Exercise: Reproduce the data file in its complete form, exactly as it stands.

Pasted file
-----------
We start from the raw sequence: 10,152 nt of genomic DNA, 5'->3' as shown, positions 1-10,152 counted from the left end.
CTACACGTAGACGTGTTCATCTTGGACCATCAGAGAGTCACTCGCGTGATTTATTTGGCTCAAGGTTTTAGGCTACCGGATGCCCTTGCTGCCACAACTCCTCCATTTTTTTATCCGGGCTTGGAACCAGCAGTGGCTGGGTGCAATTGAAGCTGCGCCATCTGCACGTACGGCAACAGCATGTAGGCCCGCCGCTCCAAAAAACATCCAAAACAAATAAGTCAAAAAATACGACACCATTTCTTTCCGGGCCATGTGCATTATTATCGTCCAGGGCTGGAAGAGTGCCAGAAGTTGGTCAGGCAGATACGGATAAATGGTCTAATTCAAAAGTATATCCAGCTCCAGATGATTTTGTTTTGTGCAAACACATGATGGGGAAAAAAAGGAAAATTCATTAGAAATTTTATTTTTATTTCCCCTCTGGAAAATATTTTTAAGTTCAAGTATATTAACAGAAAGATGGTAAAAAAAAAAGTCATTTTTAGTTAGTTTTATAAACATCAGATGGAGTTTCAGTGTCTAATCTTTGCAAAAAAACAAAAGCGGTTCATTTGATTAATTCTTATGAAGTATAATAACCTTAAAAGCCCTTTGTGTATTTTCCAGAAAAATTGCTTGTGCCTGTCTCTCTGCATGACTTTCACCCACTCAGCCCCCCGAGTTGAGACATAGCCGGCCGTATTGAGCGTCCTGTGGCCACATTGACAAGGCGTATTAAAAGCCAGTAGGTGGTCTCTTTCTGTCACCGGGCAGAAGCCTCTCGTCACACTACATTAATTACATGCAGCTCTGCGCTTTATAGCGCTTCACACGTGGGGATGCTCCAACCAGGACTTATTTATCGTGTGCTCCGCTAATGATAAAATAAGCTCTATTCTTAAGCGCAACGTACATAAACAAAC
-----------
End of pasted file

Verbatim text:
We start from the raw sequence: 10,152 nt of genomic DNA, 5'->3' as shown, positions 1-10,152 counted from the left end.
CTACACGTAGACGTGTTCATCTTGGACCATCAGAGAGTCACTCGCGTGATTTATTTGGCTCAAGGTTTTAGGCTACCGGATGCCCTTGCTGCCACAACTCCTCCATTTTTTTATCCGGGCTTGGAACCAGCAGTGGCTGGGTGCAATTGAAGCTGCGCCATCTGCACGTACGGCAACAGCATGTAGGCCCGCCGCTCCAAAAAACATCCAAAACAAATAAGTCAAAAAATACGACACCATTTCTTTCCGGGCCATGTGCATTATTATCGTCCAGGGCTGGAAGAGTGCCAGAAGTTGGTCAGGCAGATACGGATAAATGGTCTAATTCAAAAGTATATCCAGCTCCAGATGATTTTGTTTTGTGCAAACACATGATGGGGAAAAAAAGGAAAATTCATTAGAAATTTTATTTTTATTTCCCCTCTGGAAAATATTTTTAAGTTCAAGTATATTAACAGAAAGATGGTAAAAAAAAAAGTCATTTTTAGTTAGTTTTATAAACATCAGATGGAGTTTCAGTGTCTAATCTTTGCAAAAAAACAAAAGCGGTTCATTTGATTAATTCTTATGAAGTATAATAACCTTAAAAGCCCTTTGTGTATTTTCCAGAAAAATTGCTTGTGCCTGTCTCTCTGCATGACTTTCACCCACTCAGCCCCCCGAGTTGAGACATAGCCGGCCGTATTGAGCGTCCTGTGGCCACATTGACAAGGCGTATTAAAAGCCAGTAGGTGGTCTCTTTCTGTCACCGGGCAGAAGCCTCTCGTCACACTACATTAATTACATGCAGCTCTGCGCTTTATAGCGCTTCACACGTGGGGATGCTCCAACCAGGACTTATTTATCGTGTGCTCCGCTAATGATAAAATAAGCTCTATTCTTAAGCGCAACGTACATAAACAAAC